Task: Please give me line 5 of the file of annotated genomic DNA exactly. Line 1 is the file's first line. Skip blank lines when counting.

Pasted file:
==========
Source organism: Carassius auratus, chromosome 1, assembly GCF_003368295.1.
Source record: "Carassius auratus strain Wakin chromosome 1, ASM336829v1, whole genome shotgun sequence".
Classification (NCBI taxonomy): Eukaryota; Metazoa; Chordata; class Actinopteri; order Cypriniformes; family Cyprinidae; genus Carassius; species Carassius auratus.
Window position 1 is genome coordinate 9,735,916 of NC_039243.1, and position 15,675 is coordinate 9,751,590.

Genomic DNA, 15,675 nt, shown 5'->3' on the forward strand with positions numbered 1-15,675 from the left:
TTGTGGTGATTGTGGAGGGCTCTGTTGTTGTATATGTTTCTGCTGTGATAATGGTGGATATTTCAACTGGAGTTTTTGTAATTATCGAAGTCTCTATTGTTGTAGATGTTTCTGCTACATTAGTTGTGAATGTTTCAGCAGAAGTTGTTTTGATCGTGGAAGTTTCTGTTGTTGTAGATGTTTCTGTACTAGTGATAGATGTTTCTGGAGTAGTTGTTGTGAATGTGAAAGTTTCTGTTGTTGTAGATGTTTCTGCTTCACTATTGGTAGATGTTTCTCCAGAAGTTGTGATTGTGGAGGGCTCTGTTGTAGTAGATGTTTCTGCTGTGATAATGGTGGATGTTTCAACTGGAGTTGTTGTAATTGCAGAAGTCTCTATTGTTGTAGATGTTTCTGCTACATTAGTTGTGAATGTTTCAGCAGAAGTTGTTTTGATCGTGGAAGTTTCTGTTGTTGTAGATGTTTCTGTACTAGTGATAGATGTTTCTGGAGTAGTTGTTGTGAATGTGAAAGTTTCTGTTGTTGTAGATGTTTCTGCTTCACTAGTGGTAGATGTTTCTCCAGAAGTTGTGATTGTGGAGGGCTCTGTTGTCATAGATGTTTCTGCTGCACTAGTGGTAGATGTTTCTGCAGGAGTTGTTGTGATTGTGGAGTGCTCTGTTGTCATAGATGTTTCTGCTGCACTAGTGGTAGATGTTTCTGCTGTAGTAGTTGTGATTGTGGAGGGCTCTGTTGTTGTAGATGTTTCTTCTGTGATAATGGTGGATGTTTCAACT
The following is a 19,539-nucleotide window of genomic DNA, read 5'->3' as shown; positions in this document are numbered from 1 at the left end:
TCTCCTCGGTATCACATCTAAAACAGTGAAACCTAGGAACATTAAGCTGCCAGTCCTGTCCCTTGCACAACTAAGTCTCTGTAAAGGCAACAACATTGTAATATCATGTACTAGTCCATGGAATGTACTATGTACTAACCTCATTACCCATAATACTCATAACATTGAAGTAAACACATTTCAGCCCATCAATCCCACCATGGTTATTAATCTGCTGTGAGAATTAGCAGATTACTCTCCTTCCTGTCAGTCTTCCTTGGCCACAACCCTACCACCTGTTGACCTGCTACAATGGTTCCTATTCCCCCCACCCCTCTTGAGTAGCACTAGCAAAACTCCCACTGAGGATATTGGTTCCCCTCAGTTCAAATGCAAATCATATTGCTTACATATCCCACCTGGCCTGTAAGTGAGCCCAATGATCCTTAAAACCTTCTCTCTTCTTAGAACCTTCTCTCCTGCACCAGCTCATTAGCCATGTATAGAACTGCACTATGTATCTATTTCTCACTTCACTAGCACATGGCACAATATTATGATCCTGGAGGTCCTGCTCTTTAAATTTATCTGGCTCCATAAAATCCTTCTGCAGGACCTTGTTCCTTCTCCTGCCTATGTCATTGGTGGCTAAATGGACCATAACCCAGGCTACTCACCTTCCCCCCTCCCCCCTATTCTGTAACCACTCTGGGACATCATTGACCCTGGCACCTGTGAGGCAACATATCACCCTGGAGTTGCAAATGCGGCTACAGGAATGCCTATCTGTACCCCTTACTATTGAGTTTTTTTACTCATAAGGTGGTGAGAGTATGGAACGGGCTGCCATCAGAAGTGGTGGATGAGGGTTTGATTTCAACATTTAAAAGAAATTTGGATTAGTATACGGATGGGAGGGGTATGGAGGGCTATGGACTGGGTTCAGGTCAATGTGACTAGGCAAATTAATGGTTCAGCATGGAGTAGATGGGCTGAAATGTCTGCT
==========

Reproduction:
Genomic DNA, 15,675 nt, shown 5'->3' on the forward strand with positions numbered 1-15,675 from the left: